OSHA Expands “Instance by Instance” (IBI) Citation Policy

Learn about OSHA's new 2023 enforcement guidance. OSHA inspections are a part of daily life, and being ready for them establishes a positive experience.

On January 26, 2023, the Occupational Safety and Health Administration (OSHA) announced new enforcement guidance to its field offices and the State OSHA Plans set to take effect on March 27, 2023.  This new guidance is sure to increase the financial ramifications for certain violations.

The purpose of this memorandum is to guide Regional and Area Offices when issuing Instance-By-Instance (IBI) citations for high-gravity severe violations of OSHA standards specific to:

  • falls
  • trenching
  • machine guarding
  • respiratory protection
  • permit-required confined spaces
  • lockout tagout
  • and other-than-serious violations of OSHA standards specific to recordkeeping.

Regional Administrators and Area Directors have the discretion to apply IBI penalty adjustments in appropriate cases to achieve a deterrent effect. This new Instance-by-Instance Penalty Adjustments policy outlined in this memorandum will become effective 60 days from the date of issuance of this memorandum on January 26, 2023.

Instance-By-Instance (IBI) citations

According to The National Law Review, “On Jan. 26, 2023, the Occupational Safety and Health Administration (OSHA) issued a memorandum to Regional and Area Offices providing guidance when issuing Instance-By-Instance (IBI) citations for “high-gravity” serious violations of Occupational Safety and Health Act (OSH Act) standards.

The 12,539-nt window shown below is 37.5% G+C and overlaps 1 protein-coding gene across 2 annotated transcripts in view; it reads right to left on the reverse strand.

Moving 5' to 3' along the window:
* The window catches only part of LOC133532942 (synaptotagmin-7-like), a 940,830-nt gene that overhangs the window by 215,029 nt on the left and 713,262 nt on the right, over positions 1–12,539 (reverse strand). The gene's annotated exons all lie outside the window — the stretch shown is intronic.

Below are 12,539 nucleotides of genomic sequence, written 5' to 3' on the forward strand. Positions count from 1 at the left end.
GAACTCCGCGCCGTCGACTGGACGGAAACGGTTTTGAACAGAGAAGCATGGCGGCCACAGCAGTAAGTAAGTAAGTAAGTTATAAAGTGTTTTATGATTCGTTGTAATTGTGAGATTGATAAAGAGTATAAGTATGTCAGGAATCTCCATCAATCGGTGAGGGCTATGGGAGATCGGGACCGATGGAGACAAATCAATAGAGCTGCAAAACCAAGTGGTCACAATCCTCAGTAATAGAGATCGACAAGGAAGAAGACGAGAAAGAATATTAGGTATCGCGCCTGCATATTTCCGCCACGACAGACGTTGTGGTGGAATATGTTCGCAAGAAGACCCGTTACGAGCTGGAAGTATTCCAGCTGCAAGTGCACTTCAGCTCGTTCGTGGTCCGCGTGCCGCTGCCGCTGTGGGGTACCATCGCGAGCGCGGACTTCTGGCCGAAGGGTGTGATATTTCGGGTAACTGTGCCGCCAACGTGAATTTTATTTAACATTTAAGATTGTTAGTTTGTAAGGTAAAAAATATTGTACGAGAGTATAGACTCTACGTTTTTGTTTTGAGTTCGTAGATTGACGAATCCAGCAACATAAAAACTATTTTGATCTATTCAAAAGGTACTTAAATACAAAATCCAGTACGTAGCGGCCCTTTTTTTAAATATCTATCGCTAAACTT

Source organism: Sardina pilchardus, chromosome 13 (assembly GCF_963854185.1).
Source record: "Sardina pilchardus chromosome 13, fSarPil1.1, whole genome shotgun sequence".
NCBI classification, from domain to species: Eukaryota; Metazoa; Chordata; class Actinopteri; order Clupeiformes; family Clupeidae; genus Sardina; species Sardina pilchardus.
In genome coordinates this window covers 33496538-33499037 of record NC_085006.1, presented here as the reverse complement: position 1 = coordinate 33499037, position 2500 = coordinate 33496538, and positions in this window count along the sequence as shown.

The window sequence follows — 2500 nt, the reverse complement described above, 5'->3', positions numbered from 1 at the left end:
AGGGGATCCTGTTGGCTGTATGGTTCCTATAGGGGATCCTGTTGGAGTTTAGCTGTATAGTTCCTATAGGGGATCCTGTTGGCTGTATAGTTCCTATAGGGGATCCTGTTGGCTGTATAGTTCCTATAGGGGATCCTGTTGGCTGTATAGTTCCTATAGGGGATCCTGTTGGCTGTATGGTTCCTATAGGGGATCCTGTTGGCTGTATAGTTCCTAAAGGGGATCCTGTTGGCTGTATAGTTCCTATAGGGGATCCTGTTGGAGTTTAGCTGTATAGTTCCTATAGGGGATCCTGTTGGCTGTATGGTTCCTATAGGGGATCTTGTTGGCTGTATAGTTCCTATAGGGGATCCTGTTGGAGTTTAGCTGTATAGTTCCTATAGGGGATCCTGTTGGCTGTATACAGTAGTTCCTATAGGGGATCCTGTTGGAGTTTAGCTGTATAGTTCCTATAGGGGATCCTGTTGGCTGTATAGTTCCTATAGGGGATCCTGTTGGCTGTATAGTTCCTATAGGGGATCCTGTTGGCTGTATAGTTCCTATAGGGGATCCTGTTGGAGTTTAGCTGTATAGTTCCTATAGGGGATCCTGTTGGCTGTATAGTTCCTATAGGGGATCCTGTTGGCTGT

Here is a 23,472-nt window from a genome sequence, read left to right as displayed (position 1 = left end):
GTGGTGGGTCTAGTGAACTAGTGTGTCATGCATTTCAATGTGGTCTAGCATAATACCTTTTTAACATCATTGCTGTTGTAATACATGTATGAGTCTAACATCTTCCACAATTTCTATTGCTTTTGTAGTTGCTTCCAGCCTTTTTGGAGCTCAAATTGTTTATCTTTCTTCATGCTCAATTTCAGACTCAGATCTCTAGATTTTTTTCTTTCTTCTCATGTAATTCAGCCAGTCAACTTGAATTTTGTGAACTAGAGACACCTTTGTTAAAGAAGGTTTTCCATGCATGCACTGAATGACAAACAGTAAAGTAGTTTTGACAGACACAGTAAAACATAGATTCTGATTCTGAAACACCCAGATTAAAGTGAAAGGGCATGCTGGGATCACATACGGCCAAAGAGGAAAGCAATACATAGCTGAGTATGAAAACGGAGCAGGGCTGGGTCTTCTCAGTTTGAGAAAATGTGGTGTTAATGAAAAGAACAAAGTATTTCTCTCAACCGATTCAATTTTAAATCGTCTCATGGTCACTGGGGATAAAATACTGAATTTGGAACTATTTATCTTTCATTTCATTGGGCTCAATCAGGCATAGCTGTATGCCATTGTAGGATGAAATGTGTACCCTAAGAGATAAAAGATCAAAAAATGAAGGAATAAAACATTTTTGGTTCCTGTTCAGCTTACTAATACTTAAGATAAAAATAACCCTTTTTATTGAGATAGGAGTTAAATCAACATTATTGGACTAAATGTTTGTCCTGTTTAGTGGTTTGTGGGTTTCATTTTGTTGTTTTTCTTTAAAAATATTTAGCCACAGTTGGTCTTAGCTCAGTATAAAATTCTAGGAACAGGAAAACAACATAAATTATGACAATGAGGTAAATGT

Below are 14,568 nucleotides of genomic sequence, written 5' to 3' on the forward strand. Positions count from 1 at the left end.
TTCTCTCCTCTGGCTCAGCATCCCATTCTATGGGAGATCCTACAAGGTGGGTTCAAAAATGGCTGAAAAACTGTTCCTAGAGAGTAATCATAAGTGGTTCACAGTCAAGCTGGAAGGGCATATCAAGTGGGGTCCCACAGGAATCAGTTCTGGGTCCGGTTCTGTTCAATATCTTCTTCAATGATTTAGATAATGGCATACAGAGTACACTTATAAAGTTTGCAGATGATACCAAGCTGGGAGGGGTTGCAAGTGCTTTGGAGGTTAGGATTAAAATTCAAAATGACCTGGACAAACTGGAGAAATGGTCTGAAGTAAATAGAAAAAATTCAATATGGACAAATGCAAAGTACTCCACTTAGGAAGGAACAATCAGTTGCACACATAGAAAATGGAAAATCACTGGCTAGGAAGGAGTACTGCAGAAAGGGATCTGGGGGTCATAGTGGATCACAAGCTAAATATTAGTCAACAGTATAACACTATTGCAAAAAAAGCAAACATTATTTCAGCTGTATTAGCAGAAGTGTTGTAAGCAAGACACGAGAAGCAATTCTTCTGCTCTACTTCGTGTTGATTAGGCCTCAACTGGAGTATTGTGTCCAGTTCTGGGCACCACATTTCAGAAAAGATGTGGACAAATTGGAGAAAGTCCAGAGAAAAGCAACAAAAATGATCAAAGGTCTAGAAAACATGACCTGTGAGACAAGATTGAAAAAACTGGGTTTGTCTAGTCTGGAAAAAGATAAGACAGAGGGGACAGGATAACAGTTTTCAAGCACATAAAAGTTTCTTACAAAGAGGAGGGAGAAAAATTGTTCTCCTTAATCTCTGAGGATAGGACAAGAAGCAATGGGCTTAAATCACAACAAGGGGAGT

According to the memorandum, effective March 27, 2023, Regional and Area Offices will have the authority to cite certain violations as “instance-by-instance” for cases where OSHA identifies “high-gravity” serious violations. Violations of OSHA’s lockout/tag-out, machine guarding, permit-required confined space, respiratory protection, falls, trenching, and other-than-serious violations related to recordkeeping are all subject to OSHA’s new IBI policy. Notably, these OSHA Act standards are among many of the most frequently cited standards.

On the same day OSHA issued its memorandum announcing changes to its IBI policy, it issued a separate memorandum reminding Regional Administrators and Area Directors of their authority to use their discretion not to group violations in appropriate cases to achieve a deterrent effect. Generally speaking, OSHA groups violations when the same abatement measures correct multiple violations and/or when there are substantially similar violative conditions. Grouping violations significantly reduces the monetary penalty associated with OSHA citations.”